I have paid attention to his words, and while my work has changed, life has continually brought me huge social and environmental justice issues. Each time, I remember Bob's words and try to act accordingly. Each time, without fail, help seems to arrive and things break open. And each event, leads to another — opening doors to new and different challenges. It's part of the calling and Bob had it. He also had the wisdom and spirit to know how to stay present with just the right intentions.

Michael, Eugene, from the Greenpeace website

Last March, I was fortunate enough to interview Bob for a television documentary…. I had never met Bob before that day, but had admired him from afar for years. Even though he was pretty sick, he was overwhelmingly gracious and opened his heart and home to my crew and me. When I first approached him on the phone, I hoped beyond hope that he would agree to the interview, knowing fully well that his time was very precious…. He paused after I timidly made my request. My heart was pounding. What would he say? Then, he exclaimed emphatically: “Leigh!” I thought, “Oh no, he thinks I’m a nut bar”. And he finished his sentence exactly like this: “How may I serve?”….

I come from a country that is reluctant to recognize its heroes. But you, Bob, are a true hero in every sense of the word. A campaigner right to the end for all that is good and just in the world.… Thank you from the bottom of my heart.

Leigh Badgley, Vancouver, on the Greenpeace website

In 2001, I had the great fortune of having Bob join me on a television programme for CTV’s digital TalkTv channel…. I began to ask Bob what he thought to be the worst city in Canada, ecologically speaking. Before I could get mid-way through the question, Bob shot forth the reply: "Vaughan. Vaughan, Ontario. It's a shit-hole. A shit-hole. A total shit-hole." This took place at a time when Bob was attempting to win a seat in a provincial by-election as a "tourist" in the Liberal party…. The young toady Liberal Party media attaché assigned to ferry Bob from one televised event to another looked like someone told him his mother died…. Mr. Hunter was never one to mince words at the expense of the truth. Bob would say the right thing, the wrong way, at the worst possible moment, and God bless him for that. Did you hear that, wherever you are, you secular saint?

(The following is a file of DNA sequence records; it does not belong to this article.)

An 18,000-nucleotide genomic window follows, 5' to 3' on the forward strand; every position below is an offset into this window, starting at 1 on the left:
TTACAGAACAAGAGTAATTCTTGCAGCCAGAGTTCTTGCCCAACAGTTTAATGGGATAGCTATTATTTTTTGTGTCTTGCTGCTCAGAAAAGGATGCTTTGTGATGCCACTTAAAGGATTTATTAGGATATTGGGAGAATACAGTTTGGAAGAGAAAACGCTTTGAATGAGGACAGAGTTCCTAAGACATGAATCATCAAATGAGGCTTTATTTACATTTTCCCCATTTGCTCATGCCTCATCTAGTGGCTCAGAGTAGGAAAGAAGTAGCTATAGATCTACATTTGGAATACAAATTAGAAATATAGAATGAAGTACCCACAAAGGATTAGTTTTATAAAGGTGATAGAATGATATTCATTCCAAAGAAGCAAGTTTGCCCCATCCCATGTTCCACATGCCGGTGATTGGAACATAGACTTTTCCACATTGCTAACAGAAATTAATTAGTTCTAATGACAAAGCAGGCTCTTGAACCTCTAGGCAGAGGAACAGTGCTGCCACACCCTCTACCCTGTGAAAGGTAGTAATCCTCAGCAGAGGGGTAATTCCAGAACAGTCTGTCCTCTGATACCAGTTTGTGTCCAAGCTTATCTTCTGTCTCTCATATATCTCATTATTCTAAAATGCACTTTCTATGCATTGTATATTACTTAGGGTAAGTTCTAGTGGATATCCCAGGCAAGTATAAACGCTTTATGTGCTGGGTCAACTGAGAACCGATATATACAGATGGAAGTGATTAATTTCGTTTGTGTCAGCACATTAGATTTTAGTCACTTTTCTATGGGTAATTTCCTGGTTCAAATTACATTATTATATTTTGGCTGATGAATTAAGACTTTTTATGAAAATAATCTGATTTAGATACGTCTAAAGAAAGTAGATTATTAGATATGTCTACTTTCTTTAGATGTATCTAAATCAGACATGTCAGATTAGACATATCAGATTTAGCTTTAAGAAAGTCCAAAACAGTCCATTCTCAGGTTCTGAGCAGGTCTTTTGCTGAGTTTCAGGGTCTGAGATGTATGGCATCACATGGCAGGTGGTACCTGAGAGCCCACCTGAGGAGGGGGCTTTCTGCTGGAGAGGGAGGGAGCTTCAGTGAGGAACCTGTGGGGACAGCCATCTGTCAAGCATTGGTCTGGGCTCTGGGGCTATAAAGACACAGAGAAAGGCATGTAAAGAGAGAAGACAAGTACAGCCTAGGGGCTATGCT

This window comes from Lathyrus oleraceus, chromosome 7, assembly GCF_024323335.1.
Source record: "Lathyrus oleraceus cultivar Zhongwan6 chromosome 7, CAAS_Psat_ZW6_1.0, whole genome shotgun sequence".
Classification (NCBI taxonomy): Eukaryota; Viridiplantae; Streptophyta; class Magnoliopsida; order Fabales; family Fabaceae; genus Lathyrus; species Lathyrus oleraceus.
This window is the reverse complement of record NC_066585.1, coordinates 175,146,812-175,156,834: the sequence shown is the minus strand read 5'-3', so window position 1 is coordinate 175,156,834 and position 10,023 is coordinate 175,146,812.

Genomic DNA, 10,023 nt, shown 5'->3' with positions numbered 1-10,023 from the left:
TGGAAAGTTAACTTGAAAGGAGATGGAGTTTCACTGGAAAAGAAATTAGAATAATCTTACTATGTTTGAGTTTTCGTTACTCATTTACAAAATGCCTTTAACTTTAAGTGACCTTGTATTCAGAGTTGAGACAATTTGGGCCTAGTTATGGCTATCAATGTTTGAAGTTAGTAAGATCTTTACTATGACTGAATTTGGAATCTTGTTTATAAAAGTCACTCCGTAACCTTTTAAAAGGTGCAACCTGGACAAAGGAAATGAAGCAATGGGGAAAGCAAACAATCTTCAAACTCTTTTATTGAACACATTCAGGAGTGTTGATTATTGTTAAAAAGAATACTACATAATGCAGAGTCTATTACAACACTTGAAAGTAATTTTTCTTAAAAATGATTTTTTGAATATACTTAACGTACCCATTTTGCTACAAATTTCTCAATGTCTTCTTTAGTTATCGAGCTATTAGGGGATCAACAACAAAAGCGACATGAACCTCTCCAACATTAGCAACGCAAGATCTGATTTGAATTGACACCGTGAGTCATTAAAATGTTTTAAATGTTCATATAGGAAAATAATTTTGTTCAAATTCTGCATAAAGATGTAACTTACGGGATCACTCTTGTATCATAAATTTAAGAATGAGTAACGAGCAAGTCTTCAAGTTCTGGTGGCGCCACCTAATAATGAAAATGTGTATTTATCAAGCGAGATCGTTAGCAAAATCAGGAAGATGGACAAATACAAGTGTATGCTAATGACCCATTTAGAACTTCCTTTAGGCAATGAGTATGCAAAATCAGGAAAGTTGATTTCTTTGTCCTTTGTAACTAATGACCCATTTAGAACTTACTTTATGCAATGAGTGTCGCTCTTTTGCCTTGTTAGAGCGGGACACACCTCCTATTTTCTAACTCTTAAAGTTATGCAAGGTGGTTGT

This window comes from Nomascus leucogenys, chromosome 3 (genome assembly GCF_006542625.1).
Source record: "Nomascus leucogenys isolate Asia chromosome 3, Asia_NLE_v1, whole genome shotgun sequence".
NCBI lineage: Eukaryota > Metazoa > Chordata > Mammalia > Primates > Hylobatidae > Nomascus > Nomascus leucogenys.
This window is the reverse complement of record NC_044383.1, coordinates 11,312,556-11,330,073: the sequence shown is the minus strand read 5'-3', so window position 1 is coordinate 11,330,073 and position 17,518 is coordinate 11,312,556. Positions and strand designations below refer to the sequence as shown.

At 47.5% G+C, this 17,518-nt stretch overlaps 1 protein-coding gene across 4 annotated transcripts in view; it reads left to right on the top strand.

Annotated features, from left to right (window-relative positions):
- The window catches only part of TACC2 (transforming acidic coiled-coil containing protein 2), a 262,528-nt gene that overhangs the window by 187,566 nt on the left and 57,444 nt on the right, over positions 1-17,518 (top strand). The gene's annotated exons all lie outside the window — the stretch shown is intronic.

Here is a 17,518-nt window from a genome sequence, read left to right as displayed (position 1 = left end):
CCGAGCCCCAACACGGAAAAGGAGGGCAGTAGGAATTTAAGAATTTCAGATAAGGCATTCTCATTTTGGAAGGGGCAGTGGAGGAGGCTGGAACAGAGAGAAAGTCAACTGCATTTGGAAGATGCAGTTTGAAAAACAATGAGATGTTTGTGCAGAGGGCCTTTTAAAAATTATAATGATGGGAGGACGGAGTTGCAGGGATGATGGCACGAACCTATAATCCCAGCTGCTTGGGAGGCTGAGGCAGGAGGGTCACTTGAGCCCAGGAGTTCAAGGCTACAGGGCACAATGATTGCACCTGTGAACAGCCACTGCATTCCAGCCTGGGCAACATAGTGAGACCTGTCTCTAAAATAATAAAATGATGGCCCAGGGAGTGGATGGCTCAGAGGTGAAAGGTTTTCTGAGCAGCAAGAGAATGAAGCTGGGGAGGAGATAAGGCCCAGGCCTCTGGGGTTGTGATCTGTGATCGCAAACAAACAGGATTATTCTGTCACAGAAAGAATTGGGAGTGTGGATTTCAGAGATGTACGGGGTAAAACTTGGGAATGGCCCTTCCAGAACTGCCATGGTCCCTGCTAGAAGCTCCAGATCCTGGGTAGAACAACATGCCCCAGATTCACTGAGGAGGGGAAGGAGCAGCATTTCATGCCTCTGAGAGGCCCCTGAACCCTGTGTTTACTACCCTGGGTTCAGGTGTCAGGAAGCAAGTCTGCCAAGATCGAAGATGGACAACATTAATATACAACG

Anonymous, from the Greenpeace website

No one could say Bob Hunter wasted his time on this earth. He contributed precisely as much as he could. I am stealing Bob's own words (from an obit he wrote about my father) to say this, because no-one could say things better than Bob, and he deserves the best.

When I was fourteen, coming home to another Greenpeace meeting in our living room, I always hoped he'd be there, because although he said little, when he did speak, how witty and brilliant he was.

Bob was the most elegant hippie ever. But it is certainly not his sartorial flair, nor his gift for language, his enormous wit, his visionary genius, or even his big warm heart I admire most. It is his humility. You need a strong ego to be great, but only a truly great person can put his/her ego aside. Bob, more than any other shining star on this earth I've ever known, knew how to do that.

Wherever he is now, I think it must be pretty fine. He's earned that.

Bob, it's so hard to believe you're not with us. But I also know you'll always be with us. I just have to think of you to hear your "heh heh heh" and see your smile. Thanks, my "Greenpeace Uncle".

With love, Barbara Stowe, daughter of Greenpeace co-founders Dorothy and Irving Stowe, Vancouver

Bob Hunter Biography

Greenpeace Website Tributes

Greenpeace Website Photos

BBC News and Tributes

Charles Campbell is a contributing editor to The Tyee.

The Tyee has also excerpted a portion of Hunter’s The Greenpeace to Amchitka, a wonderful artifact of a pivotal time. Friends of Bob Hunter will celebrate his life on Tuesday, May 10, from 4 to 11 p.m., at Bimini’s pub, 2010 West 4th Avenue, Vancouver.  [Tyee]